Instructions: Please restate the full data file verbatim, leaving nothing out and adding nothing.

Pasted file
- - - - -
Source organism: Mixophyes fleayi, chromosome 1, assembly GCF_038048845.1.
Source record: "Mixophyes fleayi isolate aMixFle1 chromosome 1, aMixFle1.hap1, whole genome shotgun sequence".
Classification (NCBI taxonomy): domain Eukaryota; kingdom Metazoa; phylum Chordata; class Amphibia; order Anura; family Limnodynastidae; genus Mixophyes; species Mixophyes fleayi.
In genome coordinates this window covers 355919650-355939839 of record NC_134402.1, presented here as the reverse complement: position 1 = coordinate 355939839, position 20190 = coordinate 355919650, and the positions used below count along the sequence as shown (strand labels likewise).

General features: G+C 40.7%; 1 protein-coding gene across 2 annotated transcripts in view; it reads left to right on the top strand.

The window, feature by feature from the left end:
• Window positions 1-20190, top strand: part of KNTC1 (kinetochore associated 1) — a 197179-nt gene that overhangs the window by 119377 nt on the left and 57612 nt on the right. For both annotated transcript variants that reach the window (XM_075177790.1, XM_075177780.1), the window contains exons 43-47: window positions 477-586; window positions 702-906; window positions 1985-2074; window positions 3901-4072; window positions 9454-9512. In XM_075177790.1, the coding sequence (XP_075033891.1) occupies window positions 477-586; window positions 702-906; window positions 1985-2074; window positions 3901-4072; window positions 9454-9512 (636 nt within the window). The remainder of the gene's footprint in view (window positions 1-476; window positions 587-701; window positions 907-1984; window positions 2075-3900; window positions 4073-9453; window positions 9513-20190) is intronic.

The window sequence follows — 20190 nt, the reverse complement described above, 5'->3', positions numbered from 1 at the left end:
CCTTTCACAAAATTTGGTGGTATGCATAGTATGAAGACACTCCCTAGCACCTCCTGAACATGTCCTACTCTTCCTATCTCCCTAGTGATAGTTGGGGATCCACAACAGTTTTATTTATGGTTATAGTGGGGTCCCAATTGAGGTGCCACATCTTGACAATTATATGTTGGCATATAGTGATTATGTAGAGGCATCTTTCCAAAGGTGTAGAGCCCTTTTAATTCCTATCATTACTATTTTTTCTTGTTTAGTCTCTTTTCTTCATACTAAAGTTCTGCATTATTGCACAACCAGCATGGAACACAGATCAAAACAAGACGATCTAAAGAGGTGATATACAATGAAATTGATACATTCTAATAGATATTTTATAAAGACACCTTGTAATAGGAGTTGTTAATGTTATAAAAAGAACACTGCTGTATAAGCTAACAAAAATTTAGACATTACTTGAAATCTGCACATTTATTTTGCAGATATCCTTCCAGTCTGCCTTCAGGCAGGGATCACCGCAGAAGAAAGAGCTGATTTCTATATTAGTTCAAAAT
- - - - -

Source organism: Mixophyes fleayi, chromosome 1, assembly GCF_038048845.1.
Source record: "Mixophyes fleayi isolate aMixFle1 chromosome 1, aMixFle1.hap1, whole genome shotgun sequence".
Classification (NCBI taxonomy): domain Eukaryota; kingdom Metazoa; phylum Chordata; class Amphibia; order Anura; family Limnodynastidae; genus Mixophyes; species Mixophyes fleayi.
In genome coordinates this window covers 355919650-355939839 of record NC_134402.1, presented here as the reverse complement: position 1 = coordinate 355939839, position 20190 = coordinate 355919650, and the positions used below count along the sequence as shown (strand labels likewise).

General features: G+C 40.7%; 1 protein-coding gene across 2 annotated transcripts in view; it reads left to right on the top strand.

The window, feature by feature from the left end:
• Window positions 1-20190, top strand: part of KNTC1 (kinetochore associated 1) — a 197179-nt gene that overhangs the window by 119377 nt on the left and 57612 nt on the right. For both annotated transcript variants that reach the window (XM_075177790.1, XM_075177780.1), the window contains exons 43-47: window positions 477-586; window positions 702-906; window positions 1985-2074; window positions 3901-4072; window positions 9454-9512. In XM_075177790.1, the coding sequence (XP_075033891.1) occupies window positions 477-586; window positions 702-906; window positions 1985-2074; window positions 3901-4072; window positions 9454-9512 (636 nt within the window). The remainder of the gene's footprint in view (window positions 1-476; window positions 587-701; window positions 907-1984; window positions 2075-3900; window positions 4073-9453; window positions 9513-20190) is intronic.

The window sequence follows — 20190 nt, the reverse complement described above, 5'->3', positions numbered from 1 at the left end:
CCTTTCACAAAATTTGGTGGTATGCATAGTATGAAGACACTCCCTAGCACCTCCTGAACATGTCCTACTCTTCCTATCTCCCTAGTGATAGTTGGGGATCCACAACAGTTTTATTTATGGTTATAGTGGGGTCCCAATTGAGGTGCCACATCTTGACAATTATATGTTGGCATATAGTGATTATGTAGAGGCATCTTTCCAAAGGTGTAGAGCCCTTTTAATTCCTATCATTACTATTTTTTCTTGTTTAGTCTCTTTTCTTCATACTAAAGTTCTGCATTATTGCACAACCAGCATGGAACACAGATCAAAACAAGACGATCTAAAGAGGTGATATACAATGAAATTGATACATTCTAATAGATATTTTATAAAGACACCTTGTAATAGGAGTTGTTAATGTTATAAAAAGAACACTGCTGTATAAGCTAACAAAAATTTAGACATTACTTGAAATCTGCACATTTATTTTGCAGATATCCTTCCAGTCTGCCTTCAGGCAGGGATCACCGCAGAAGAAAGAGCTGATTTCTATATTAGTTCAAAAT